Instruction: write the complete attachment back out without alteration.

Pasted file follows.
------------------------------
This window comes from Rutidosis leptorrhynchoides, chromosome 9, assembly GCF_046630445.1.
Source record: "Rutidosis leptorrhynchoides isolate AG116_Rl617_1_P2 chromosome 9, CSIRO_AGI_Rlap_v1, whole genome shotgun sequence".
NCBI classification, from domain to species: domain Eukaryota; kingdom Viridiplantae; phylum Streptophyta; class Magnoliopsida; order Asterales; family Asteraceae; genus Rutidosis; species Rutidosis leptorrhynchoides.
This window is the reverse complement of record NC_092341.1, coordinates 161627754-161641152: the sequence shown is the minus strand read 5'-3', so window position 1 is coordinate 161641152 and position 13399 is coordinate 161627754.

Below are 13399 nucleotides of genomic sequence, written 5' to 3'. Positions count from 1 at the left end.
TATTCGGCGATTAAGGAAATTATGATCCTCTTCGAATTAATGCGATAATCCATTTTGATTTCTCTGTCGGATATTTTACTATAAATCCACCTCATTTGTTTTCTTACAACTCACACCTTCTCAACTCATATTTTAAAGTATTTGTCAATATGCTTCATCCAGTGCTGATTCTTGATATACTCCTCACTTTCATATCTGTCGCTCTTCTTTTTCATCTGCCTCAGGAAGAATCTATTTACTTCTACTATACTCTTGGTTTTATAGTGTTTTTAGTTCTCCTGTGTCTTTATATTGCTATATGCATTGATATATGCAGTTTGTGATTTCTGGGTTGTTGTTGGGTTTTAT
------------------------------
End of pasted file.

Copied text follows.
This window comes from Rutidosis leptorrhynchoides, chromosome 9, assembly GCF_046630445.1.
Source record: "Rutidosis leptorrhynchoides isolate AG116_Rl617_1_P2 chromosome 9, CSIRO_AGI_Rlap_v1, whole genome shotgun sequence".
NCBI classification, from domain to species: domain Eukaryota; kingdom Viridiplantae; phylum Streptophyta; class Magnoliopsida; order Asterales; family Asteraceae; genus Rutidosis; species Rutidosis leptorrhynchoides.
This window is the reverse complement of record NC_092341.1, coordinates 161627754-161641152: the sequence shown is the minus strand read 5'-3', so window position 1 is coordinate 161641152 and position 13399 is coordinate 161627754.

Below are 13399 nucleotides of genomic sequence, written 5' to 3'. Positions count from 1 at the left end.
TATTCGGCGATTAAGGAAATTATGATCCTCTTCGAATTAATGCGATAATCCATTTTGATTTCTCTGTCGGATATTTTACTATAAATCCACCTCATTTGTTTTCTTACAACTCACACCTTCTCAACTCATATTTTAAAGTATTTGTCAATATGCTTCATCCAGTGCTGATTCTTGATATACTCCTCACTTTCATATCTGTCGCTCTTCTTTTTCATCTGCCTCAGGAAGAATCTATTTACTTCTACTATACTCTTGGTTTTATAGTGTTTTTAGTTCTCCTGTGTCTTTATATTGCTATATGCATTGATATATGCAGTTTGTGATTTCTGGGTTGTTGTTGGGTTTTAT